Can you remember what your first experience of a gym was?
I lost a lot of weight in high school with the onset of puberty, and with the gaining knowledge of nutrition, portion control, and cardiovascular activity. When I went to college, I found myself putting a lot of the weight back on, and knew I had to prevent that. I joined a gym, and hired a personal trainer for the first time to help me get back on track.
I absolutely fell in love with pumping iron. I was able to coordinate working out into being a part of my schedule, as opposed to limiting it only to ‘when I have time’ and having a trainer not only motivated me and taught me technique, but also kept me accountable for my actions. He helped me with adding strength while paying attention to form, and meal planning, The excess weight fell off, and I became addicted.
Now I’m in the gym every day, pushing my body and transforming both my health, my appearance, and my outlook.
When did you decide to get serious about your fitness and bodybuilding?
About four years ago. But I’ve only been super-serious for about a year, and I’ve only been extremely strict in terms of diet for about six months. I’m still a beginner.
What’s your aspiration as a bodybuilder?
To get huge. That’s it.
As someone who’s plant-based, I’d also like to show others what’s possible on a non-traditional diet. That there are other forms of nutrition and protein, and you can build muscle, look great, and have tons of energy without harm.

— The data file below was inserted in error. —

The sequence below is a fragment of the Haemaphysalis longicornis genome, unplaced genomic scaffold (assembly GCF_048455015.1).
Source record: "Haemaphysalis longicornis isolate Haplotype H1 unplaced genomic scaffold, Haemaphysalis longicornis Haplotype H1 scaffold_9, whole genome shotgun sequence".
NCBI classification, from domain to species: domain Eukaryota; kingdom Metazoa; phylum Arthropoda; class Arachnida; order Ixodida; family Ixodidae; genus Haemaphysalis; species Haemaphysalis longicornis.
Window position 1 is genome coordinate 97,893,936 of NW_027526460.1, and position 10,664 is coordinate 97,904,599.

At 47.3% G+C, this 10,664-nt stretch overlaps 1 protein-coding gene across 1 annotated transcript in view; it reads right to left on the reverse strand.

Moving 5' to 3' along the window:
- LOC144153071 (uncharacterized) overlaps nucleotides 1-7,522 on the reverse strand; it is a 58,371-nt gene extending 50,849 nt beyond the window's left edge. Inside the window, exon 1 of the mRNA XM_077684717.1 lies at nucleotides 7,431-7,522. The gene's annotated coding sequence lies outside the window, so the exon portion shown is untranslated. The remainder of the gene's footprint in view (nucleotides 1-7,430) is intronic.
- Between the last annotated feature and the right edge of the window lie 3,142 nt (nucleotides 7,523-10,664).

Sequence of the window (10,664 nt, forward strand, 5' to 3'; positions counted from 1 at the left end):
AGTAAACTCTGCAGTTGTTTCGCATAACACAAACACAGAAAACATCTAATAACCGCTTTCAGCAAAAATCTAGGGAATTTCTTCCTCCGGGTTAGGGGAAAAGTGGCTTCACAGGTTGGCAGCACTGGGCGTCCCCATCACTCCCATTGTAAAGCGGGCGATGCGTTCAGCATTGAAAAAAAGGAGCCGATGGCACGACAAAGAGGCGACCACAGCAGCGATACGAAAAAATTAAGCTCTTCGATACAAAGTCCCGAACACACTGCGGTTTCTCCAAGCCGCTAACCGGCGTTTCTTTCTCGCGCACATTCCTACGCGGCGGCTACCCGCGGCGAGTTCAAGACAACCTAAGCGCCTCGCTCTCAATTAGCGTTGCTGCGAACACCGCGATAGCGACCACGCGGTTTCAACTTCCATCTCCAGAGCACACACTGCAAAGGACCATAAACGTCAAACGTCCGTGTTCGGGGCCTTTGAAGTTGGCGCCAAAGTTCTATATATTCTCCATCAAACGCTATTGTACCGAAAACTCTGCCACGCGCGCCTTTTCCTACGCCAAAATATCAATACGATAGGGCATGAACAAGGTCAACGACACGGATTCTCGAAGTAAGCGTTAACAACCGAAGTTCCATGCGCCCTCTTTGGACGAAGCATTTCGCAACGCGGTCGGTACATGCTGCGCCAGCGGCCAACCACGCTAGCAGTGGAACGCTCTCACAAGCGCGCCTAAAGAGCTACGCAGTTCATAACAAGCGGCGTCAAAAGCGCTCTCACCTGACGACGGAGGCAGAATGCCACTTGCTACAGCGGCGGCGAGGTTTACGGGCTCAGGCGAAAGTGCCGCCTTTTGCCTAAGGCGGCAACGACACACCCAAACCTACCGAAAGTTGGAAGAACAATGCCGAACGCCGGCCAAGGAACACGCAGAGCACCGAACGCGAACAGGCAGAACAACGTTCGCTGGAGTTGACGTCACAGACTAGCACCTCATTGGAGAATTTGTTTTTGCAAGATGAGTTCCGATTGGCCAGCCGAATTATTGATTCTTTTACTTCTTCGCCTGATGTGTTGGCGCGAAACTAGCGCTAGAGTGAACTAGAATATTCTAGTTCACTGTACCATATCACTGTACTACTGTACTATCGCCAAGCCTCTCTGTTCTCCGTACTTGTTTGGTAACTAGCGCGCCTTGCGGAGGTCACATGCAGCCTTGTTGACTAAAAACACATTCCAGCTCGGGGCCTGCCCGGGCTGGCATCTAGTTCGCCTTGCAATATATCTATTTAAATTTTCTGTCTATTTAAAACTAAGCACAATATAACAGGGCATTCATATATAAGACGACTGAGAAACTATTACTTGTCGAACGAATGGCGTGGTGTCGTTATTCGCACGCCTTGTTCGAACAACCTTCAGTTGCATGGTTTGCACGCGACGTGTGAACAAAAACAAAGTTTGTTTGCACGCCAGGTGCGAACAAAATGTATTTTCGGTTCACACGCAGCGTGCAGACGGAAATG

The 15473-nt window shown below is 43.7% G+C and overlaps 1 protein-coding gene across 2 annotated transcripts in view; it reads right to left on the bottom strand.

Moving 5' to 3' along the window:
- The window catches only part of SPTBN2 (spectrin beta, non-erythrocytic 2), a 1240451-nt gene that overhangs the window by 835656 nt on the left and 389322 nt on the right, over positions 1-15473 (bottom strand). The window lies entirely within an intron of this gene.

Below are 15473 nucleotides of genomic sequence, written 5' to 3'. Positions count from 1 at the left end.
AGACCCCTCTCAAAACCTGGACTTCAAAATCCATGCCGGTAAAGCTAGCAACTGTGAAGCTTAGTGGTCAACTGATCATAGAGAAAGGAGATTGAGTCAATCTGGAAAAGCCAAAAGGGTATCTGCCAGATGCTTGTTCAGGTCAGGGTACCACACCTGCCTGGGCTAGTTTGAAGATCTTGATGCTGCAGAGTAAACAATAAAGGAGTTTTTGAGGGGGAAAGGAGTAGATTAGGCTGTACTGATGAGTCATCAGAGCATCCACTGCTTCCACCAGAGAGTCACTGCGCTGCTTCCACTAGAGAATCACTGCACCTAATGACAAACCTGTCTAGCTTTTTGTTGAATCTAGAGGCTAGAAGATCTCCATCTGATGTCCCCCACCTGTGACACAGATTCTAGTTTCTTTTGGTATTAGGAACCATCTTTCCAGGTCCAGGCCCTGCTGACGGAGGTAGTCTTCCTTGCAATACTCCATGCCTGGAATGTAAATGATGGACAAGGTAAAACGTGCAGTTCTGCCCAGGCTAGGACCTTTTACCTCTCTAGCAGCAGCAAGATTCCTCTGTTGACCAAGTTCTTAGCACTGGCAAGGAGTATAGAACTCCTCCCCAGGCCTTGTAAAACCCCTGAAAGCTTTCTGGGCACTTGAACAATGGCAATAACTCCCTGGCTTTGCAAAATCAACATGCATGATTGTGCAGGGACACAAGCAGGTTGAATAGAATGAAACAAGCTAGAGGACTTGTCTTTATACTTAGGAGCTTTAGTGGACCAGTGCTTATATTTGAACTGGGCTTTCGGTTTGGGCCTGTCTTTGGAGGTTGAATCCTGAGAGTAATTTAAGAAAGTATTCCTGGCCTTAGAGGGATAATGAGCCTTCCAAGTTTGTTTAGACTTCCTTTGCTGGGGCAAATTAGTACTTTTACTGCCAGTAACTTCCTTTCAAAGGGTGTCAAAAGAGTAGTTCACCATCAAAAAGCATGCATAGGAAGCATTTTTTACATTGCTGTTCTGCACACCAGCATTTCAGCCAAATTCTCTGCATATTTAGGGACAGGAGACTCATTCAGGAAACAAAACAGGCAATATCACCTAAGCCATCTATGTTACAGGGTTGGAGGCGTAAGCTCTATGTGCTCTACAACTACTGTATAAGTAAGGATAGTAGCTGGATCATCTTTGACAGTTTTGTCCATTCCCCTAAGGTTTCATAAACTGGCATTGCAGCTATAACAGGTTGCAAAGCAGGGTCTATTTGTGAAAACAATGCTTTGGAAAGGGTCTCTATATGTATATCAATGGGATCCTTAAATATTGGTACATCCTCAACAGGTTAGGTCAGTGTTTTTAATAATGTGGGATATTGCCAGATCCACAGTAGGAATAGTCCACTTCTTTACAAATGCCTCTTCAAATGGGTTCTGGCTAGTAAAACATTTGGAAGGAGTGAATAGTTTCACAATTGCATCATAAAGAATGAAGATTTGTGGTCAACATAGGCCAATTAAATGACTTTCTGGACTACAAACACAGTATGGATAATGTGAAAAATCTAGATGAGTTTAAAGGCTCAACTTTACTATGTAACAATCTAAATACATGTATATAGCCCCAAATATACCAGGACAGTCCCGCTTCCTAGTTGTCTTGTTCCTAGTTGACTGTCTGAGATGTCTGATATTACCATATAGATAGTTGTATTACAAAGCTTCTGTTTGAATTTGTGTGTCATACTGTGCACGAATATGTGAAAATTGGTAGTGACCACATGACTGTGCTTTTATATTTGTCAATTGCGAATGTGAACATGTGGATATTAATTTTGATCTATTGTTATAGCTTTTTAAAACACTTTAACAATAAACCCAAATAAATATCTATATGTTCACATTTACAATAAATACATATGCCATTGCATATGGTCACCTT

What’s the difference between your body as it is now and the way that you want your body to look?
I’d still call my self thick or chubby-muscular. The interesting thing about bodybuilding is that there never really is an end goal. You just lift and grow bigger and you’re never quite big or strong enough. I’m just trying to push myself as far as I possibly can. It’s exciting to see the changes you can make that way.
What’s your work-out regime like?
I’m in the gym six or seven times a week. This seems excessive to some people, and I know others who only go three or four times a week, and that works for them. For me, the gym is therapeutic and a stress reliever, as well as a hobby.
I usually spend about one hour doing weight lifting — machines and free weights — and then I wrap up with about 35 minutes of cardio. I focus on one body part per day. It’s a traditional bodybuilding split, so muscles have a chance to rest. This routine works for me — I know some people have luck doing high-intensity, full body workouts, but I like the focus of working each muscle group in isolation.